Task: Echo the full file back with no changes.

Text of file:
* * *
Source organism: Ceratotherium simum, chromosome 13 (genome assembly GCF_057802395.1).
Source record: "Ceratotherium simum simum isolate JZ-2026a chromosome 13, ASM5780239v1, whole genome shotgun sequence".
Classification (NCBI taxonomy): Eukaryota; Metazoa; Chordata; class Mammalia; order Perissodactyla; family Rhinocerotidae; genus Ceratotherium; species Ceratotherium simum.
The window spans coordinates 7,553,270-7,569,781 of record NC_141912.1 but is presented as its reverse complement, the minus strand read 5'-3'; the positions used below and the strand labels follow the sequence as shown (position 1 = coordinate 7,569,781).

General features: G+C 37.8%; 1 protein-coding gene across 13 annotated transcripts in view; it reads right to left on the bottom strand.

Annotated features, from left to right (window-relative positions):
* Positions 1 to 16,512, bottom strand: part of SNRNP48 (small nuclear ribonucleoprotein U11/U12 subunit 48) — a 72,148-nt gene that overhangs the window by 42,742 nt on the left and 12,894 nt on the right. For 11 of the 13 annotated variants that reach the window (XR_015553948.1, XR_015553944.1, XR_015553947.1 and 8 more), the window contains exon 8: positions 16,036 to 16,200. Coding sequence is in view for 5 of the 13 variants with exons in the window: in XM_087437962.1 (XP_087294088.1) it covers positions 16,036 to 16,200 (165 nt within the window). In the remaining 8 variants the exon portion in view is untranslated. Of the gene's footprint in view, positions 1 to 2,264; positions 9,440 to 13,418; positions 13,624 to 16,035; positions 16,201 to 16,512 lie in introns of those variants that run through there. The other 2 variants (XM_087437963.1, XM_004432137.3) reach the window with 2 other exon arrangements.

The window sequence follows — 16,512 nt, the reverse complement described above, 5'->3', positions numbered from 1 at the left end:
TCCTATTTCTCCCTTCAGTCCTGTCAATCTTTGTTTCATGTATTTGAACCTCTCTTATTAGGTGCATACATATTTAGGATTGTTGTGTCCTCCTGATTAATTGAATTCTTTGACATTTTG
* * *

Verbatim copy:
Source organism: Ceratotherium simum, chromosome 13 (genome assembly GCF_057802395.1).
Source record: "Ceratotherium simum simum isolate JZ-2026a chromosome 13, ASM5780239v1, whole genome shotgun sequence".
Classification (NCBI taxonomy): Eukaryota; Metazoa; Chordata; class Mammalia; order Perissodactyla; family Rhinocerotidae; genus Ceratotherium; species Ceratotherium simum.
The window spans coordinates 7,553,270-7,569,781 of record NC_141912.1 but is presented as its reverse complement, the minus strand read 5'-3'; the positions used below and the strand labels follow the sequence as shown (position 1 = coordinate 7,569,781).

General features: G+C 37.8%; 1 protein-coding gene across 13 annotated transcripts in view; it reads right to left on the bottom strand.

Annotated features, from left to right (window-relative positions):
* Positions 1 to 16,512, bottom strand: part of SNRNP48 (small nuclear ribonucleoprotein U11/U12 subunit 48) — a 72,148-nt gene that overhangs the window by 42,742 nt on the left and 12,894 nt on the right. For 11 of the 13 annotated variants that reach the window (XR_015553948.1, XR_015553944.1, XR_015553947.1 and 8 more), the window contains exon 8: positions 16,036 to 16,200. Coding sequence is in view for 5 of the 13 variants with exons in the window: in XM_087437962.1 (XP_087294088.1) it covers positions 16,036 to 16,200 (165 nt within the window). In the remaining 8 variants the exon portion in view is untranslated. Of the gene's footprint in view, positions 1 to 2,264; positions 9,440 to 13,418; positions 13,624 to 16,035; positions 16,201 to 16,512 lie in introns of those variants that run through there. The other 2 variants (XM_087437963.1, XM_004432137.3) reach the window with 2 other exon arrangements.

The window sequence follows — 16,512 nt, the reverse complement described above, 5'->3', positions numbered from 1 at the left end:
TCCTATTTCTCCCTTCAGTCCTGTCAATCTTTGTTTCATGTATTTGAACCTCTCTTATTAGGTGCATACATATTTAGGATTGTTGTGTCCTCCTGATTAATTGAATTCTTTGACATTTTG